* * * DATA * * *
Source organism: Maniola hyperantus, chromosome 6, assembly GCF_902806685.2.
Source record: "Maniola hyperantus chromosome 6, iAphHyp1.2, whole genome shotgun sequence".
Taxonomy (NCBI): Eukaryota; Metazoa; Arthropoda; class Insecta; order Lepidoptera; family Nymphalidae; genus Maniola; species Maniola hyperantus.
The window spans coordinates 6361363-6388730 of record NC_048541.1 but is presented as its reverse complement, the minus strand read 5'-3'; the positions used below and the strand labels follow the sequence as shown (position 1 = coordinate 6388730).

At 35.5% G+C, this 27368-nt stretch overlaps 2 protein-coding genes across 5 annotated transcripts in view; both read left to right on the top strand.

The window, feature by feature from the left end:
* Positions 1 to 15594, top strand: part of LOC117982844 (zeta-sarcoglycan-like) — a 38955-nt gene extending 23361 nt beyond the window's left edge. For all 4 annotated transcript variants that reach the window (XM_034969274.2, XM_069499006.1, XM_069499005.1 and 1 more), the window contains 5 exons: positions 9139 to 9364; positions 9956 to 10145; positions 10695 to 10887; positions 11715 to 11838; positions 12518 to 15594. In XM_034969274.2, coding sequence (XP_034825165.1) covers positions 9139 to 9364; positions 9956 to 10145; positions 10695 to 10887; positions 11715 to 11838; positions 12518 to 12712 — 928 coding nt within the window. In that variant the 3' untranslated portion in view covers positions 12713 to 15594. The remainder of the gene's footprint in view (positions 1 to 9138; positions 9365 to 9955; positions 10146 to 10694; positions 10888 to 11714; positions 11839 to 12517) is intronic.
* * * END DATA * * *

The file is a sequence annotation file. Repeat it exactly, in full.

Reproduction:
Source organism: Maniola hyperantus, chromosome 6, assembly GCF_902806685.2.
Source record: "Maniola hyperantus chromosome 6, iAphHyp1.2, whole genome shotgun sequence".
Taxonomy (NCBI): Eukaryota; Metazoa; Arthropoda; class Insecta; order Lepidoptera; family Nymphalidae; genus Maniola; species Maniola hyperantus.
The window spans coordinates 6361363-6388730 of record NC_048541.1 but is presented as its reverse complement, the minus strand read 5'-3'; the positions used below and the strand labels follow the sequence as shown (position 1 = coordinate 6388730).

At 35.5% G+C, this 27368-nt stretch overlaps 2 protein-coding genes across 5 annotated transcripts in view; both read left to right on the top strand.

The window, feature by feature from the left end:
* Positions 1 to 15594, top strand: part of LOC117982844 (zeta-sarcoglycan-like) — a 38955-nt gene extending 23361 nt beyond the window's left edge. For all 4 annotated transcript variants that reach the window (XM_034969274.2, XM_069499006.1, XM_069499005.1 and 1 more), the window contains 5 exons: positions 9139 to 9364; positions 9956 to 10145; positions 10695 to 10887; positions 11715 to 11838; positions 12518 to 15594. In XM_034969274.2, coding sequence (XP_034825165.1) covers positions 9139 to 9364; positions 9956 to 10145; positions 10695 to 10887; positions 11715 to 11838; positions 12518 to 12712 — 928 coding nt within the window. In that variant the 3' untranslated portion in view covers positions 12713 to 15594. The remainder of the gene's footprint in view (positions 1 to 9138; positions 9365 to 9955; positions 10146 to 10694; positions 10888 to 11714; positions 11839 to 12517) is intronic.